Monday, October 23, 2006

Closing Out the Fall Soccer Season with a Bang!

A true testimony to how much Rowan loves soccer - her two closing games for the fall season were played in weather that is best described as "nasty." Saturday's game (pictured above) was played in rain with temperatures just slightly above the freezing mark. Even in these conditions, you can see she still has a grin on her face. Later in the evening we were treated to 2.3 inches of snow!!! A record for southern Wisconsin in mid-October. She played again the next day in just above freezing temperatures in a field where some of the snow had melted and left behind large mud holes. Today we washed the uniform, cleats and shin guards and then we washed the washer to rid it of mud and grass.

Her team, The Panthers, won both of their games. Hard won victories by both kids and fans alike.

Ah, now just wait until those early spring games in April where we could end up repeating the whole scene.

School Violence

Recently, there was discussion on an email list to which I belong about the recent school violence incidents around the country. Below is my reply on the discussion. I chose to post it here to have a copy for my own remembrance and to share it with anyone who might find it something to think about.

I'm well beyond sad - I have huge rage about school violence. It's awful and I feel like it points to much wider societal issues that we as a people have to acknowledge and not be silent about. In this case silence truly equals death.

We've had two incidents here in Wiscosnin this school year. One in the Green Bay high school where three kids were planning a Columbine-like masacre - they had dozens of guns and bomb-making material. Another student tipped off school officials and the police were able to intercede before anything happened. The masacre was planned for the day after the student came forward. Last Friday a student in a school in a neighboring county to ours brought guns to school. Staff were able to institute a lock-down of students, but the prinicpal was killed. Then couple in the Amish school incident and the recent Colorado one. I hadn't heard the stat on 17 school incidents thus far in the school year, but sadly, I would believe it.

Does it p*ss me off that my two little girls have to practice "lock-down" drills at school? YES!! Do I want them to know what to do in case a gunner comes into their school? Of course. )-:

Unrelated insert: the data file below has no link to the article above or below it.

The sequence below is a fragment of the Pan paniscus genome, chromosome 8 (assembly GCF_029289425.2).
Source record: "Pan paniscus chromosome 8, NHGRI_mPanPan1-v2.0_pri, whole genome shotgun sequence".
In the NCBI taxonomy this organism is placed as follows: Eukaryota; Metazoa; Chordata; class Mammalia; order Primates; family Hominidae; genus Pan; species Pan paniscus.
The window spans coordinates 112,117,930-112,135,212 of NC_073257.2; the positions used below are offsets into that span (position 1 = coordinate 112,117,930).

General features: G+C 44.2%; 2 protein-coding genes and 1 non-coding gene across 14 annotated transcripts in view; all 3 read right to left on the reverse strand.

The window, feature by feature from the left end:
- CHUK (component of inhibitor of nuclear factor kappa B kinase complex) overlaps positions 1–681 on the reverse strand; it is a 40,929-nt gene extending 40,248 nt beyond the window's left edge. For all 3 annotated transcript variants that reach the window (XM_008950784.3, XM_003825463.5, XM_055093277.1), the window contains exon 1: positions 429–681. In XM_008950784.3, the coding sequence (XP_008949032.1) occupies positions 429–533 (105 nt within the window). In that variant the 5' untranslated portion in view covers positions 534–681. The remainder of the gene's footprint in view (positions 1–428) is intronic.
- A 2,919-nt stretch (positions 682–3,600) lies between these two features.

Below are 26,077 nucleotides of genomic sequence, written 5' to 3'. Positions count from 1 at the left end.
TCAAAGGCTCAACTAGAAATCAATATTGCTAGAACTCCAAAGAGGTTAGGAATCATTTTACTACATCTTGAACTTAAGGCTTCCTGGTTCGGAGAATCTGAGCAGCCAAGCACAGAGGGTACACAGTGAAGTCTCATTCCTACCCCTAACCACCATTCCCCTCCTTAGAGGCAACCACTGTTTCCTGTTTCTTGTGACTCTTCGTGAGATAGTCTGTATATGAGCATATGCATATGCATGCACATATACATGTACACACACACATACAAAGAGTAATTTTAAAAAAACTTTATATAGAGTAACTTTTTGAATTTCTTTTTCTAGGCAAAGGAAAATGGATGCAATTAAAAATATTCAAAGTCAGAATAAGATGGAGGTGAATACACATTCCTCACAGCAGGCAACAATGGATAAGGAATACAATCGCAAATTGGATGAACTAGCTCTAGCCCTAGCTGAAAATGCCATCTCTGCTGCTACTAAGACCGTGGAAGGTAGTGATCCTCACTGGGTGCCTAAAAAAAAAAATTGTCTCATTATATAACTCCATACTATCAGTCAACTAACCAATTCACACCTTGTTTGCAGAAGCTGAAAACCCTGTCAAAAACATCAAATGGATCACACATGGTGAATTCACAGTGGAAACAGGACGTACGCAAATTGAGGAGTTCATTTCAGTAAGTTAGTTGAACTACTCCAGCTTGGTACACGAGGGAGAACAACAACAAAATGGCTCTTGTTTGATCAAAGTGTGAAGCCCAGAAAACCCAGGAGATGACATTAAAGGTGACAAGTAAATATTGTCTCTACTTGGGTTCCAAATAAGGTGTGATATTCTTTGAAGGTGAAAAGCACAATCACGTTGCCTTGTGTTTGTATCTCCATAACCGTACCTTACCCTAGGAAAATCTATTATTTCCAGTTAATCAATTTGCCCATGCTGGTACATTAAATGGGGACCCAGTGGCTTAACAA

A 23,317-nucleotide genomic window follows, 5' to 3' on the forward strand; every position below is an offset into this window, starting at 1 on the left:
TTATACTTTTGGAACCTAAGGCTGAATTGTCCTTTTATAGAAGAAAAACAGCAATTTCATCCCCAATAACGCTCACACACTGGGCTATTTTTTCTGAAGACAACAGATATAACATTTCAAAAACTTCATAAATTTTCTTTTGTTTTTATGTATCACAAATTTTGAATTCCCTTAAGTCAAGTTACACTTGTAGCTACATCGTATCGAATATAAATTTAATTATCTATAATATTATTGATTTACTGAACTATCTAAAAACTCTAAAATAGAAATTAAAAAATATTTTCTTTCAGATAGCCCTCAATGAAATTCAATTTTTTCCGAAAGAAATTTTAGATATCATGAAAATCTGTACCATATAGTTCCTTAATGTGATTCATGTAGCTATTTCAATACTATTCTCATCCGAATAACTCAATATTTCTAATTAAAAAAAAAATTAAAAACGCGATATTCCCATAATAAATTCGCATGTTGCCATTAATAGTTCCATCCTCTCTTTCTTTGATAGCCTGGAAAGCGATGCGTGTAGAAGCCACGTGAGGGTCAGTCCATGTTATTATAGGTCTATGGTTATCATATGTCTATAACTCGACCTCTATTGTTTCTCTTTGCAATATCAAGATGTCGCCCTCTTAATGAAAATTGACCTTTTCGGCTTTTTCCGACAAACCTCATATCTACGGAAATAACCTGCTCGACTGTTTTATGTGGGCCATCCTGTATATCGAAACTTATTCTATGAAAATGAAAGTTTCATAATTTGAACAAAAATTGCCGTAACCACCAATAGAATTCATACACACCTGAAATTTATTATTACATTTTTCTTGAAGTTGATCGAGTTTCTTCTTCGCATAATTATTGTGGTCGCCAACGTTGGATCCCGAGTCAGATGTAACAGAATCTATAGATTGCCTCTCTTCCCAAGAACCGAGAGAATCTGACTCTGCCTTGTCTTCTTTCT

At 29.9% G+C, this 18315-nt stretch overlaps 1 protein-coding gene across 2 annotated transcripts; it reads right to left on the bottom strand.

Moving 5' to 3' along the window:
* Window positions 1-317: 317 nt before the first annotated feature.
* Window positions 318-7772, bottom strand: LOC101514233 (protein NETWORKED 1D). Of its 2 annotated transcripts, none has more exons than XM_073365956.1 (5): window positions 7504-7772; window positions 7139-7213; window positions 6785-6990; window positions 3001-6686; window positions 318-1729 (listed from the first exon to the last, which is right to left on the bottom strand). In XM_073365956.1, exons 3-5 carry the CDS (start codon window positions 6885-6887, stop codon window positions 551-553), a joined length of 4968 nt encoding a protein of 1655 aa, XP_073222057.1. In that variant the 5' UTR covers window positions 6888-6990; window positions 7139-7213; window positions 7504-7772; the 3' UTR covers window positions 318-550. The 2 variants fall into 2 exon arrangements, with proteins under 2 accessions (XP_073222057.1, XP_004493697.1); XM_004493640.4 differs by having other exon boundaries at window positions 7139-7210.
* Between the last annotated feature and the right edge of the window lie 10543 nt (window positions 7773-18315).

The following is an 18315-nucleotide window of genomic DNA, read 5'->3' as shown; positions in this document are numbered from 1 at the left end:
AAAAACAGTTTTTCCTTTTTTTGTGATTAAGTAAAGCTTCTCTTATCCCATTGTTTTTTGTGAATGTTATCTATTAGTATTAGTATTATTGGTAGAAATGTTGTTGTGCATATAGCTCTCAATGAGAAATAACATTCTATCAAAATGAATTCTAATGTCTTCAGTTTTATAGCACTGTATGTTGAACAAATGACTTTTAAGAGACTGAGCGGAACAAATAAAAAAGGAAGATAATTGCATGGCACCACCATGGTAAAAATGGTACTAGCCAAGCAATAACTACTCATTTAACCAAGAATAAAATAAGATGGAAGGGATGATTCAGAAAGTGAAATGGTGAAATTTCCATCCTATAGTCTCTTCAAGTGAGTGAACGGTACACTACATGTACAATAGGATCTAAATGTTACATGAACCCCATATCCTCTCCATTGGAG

The Colorado and Amish school incidents disturb me a lot, b/c these were adults. It is a real indicator for me that our society still operates off a notion that adults have the right to have power over children and that males have the right to have power over females. If this cultural assumption didn't hold true, these men wouldn't have chosen schools as the places to take their "stand."

In one of Wisconsin school incidents the kid who used violence, said that he'd had had enough of being bullied and ridiculed. He indicated that he'd been called "fag" and "queer" by peers and that he'd gone to school officials and gotten little or no help. Of course his method of resolving his anger is unaaceptable. The issue of bullying is huge in schools and is a product of wider society teachings, esp. around issues of sexual orientation. Adults in schools still routinely, routinely turn their backs and rarely put their feet down abot the use of "faggot" and "queer" as slams, b/c wider society still gives lots of permission to ridicule people assumed to be LGBTQ. Walk down the hallways of most middle and high schools in this country during a "passing time" and you'll comonly hear "that so gay" or other put-downs.

And, in all of these incidents, there has been a desire on the part of the shooters for retaliation, punishment, revenge. From the get-go our society models revenge and retaliation - haveing someone to blame when things don't go the way we want them to go in our lives. LIttle kids wittness their parents blaming their bosses or co-workers for their unhappiness at work. They're in the cars when someone cuts off their parents and the parents blurt out some choice words. They watch other kids blame someone else for their bad behavior on the playground. They see people on TV (news and programming) take their frustrations out on someone else - including much of the programming geared toward kids (someone is often trying to "get even" with someone else) and they see our government take revenge on other countries. Collectively, we are a very "eye-for-an-eye" society. Sometimes I wonder if we are living in the 21st century or in the "wild wild west."

Then add mental illness to the picture, which I believe is probably a factor in all of these!

Sociatal beliefs that some groups "deserve" to dominate others + a reteliatory attitude + easy access to guns + mental illness = violence directed towards those most vulnerable in our society

The only way I personally can think of managing the rage is not to contribute to the above formula, which on the surface seems easy, but in fact is harder in real life. Of course not doing the big stuff is easy, but its the subtle stuff that underpins our societal assumptions that I have to really slow down and notice. And, for me its about "outing" the crap that goes on here in the bigger picture ways and not just wringing my hands after incidents like these and saying "wow, how could that happen" but working every single day around these issues professionally and personally. Even on those days when I feel like the efforts of my work are like spitting in the ocean and expecting the pH levels to change.